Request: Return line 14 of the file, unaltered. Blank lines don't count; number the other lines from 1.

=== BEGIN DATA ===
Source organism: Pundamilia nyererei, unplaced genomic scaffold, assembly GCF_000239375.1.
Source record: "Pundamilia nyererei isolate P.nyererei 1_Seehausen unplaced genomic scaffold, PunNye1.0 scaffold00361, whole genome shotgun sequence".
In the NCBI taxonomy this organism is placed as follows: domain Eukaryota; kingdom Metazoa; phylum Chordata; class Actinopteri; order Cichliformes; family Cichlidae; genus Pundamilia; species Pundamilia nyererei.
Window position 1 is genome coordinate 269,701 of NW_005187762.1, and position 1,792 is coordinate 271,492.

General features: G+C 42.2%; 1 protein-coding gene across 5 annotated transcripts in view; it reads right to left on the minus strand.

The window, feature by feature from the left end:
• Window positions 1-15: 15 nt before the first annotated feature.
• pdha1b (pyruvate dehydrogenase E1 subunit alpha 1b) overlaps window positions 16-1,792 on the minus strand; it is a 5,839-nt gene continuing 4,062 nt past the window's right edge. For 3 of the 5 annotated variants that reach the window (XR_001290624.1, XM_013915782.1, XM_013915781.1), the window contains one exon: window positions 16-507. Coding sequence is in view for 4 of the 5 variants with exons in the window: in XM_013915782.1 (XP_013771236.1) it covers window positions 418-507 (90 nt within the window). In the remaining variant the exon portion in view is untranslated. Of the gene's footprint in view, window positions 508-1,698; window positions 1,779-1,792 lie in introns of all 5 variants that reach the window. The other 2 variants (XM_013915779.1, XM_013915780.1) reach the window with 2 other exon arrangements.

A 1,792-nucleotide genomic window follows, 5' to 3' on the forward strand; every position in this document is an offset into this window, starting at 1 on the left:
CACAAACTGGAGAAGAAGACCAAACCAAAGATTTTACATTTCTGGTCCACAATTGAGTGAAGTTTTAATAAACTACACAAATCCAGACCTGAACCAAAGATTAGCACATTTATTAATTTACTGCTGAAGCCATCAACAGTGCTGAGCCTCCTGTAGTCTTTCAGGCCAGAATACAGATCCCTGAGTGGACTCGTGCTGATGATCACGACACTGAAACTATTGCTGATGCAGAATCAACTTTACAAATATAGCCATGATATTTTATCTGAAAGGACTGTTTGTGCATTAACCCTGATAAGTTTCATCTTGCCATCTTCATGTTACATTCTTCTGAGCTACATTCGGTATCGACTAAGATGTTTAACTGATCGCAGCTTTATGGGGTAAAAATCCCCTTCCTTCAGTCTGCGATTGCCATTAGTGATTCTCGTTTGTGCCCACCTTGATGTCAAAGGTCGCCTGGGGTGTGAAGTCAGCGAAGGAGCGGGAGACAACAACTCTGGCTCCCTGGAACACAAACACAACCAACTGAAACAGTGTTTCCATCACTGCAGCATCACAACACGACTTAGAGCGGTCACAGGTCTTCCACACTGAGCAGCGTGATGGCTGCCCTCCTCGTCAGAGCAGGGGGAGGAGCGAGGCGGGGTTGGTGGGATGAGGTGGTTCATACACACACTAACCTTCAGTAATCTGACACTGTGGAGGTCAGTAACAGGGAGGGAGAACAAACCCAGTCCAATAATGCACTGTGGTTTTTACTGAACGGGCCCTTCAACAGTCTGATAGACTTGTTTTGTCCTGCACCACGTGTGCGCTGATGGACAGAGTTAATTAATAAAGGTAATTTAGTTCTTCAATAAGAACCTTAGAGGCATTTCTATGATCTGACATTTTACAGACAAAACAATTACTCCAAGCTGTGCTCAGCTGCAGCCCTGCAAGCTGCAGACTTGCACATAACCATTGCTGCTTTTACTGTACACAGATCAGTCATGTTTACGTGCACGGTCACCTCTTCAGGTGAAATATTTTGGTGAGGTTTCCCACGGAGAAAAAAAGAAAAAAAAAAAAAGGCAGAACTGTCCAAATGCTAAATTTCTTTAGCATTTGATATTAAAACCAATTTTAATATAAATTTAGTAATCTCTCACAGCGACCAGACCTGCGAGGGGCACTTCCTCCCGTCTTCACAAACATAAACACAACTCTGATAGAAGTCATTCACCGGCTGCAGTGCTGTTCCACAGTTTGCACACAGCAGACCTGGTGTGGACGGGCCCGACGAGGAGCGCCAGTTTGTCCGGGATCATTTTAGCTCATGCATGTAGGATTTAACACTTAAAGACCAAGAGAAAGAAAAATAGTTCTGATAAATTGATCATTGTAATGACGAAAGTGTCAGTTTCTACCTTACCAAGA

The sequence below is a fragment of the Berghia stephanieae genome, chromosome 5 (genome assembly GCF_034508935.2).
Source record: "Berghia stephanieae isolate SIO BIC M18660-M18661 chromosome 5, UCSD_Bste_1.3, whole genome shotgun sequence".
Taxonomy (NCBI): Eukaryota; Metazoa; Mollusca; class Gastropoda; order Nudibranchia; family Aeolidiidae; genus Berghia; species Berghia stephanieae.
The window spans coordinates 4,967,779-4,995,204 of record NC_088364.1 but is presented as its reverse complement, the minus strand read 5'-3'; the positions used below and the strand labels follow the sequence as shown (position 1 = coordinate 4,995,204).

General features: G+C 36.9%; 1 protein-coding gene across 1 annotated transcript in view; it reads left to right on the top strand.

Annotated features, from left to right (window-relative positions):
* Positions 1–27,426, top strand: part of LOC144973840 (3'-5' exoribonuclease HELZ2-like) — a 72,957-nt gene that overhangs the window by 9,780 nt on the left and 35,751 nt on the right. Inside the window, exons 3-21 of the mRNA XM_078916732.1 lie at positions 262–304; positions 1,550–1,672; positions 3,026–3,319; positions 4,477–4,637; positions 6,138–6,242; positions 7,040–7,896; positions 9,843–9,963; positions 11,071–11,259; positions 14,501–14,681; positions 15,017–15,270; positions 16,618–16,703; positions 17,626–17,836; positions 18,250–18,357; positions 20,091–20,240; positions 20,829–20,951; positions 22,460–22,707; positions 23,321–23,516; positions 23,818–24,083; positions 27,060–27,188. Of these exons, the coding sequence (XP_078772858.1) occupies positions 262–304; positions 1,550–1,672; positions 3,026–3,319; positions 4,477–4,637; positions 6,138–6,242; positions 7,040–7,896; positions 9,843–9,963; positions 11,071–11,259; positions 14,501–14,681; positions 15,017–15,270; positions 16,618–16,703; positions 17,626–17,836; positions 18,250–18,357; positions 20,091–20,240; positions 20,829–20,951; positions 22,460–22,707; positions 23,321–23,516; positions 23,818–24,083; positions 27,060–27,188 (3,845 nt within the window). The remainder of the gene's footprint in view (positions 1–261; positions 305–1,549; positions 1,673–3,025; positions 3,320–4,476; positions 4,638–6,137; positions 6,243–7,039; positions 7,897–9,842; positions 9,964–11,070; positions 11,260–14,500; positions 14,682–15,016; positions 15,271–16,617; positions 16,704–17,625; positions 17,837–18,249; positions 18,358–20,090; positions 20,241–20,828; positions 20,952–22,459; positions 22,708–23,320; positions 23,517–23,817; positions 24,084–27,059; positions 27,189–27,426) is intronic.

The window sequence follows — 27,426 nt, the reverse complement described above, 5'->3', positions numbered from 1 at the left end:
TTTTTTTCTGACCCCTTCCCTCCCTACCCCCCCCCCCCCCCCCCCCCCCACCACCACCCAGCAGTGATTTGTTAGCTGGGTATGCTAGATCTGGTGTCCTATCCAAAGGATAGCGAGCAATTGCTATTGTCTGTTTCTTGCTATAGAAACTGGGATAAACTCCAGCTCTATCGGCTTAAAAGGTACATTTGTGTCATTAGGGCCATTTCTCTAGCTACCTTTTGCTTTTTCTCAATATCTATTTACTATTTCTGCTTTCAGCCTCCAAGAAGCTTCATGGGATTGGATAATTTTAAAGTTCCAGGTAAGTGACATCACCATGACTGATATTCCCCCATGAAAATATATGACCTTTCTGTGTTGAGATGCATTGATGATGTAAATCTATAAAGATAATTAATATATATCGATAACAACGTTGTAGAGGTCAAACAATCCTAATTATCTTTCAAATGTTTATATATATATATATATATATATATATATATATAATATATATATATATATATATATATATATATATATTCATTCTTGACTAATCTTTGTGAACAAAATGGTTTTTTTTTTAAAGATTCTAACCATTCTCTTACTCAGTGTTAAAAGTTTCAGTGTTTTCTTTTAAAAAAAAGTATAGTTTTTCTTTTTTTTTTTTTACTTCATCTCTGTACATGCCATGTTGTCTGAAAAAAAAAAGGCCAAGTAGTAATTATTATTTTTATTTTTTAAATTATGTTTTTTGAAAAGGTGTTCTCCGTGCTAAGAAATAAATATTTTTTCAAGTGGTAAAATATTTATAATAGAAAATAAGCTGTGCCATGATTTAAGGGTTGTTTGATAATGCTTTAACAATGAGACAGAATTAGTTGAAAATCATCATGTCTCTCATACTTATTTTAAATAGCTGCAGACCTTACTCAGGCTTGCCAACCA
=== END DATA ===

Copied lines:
The window spans coordinates 4,967,779-4,995,204 of record NC_088364.1 but is presented as its reverse complement, the minus strand read 5'-3'; the positions used below and the strand labels follow the sequence as shown (position 1 = coordinate 4,995,204).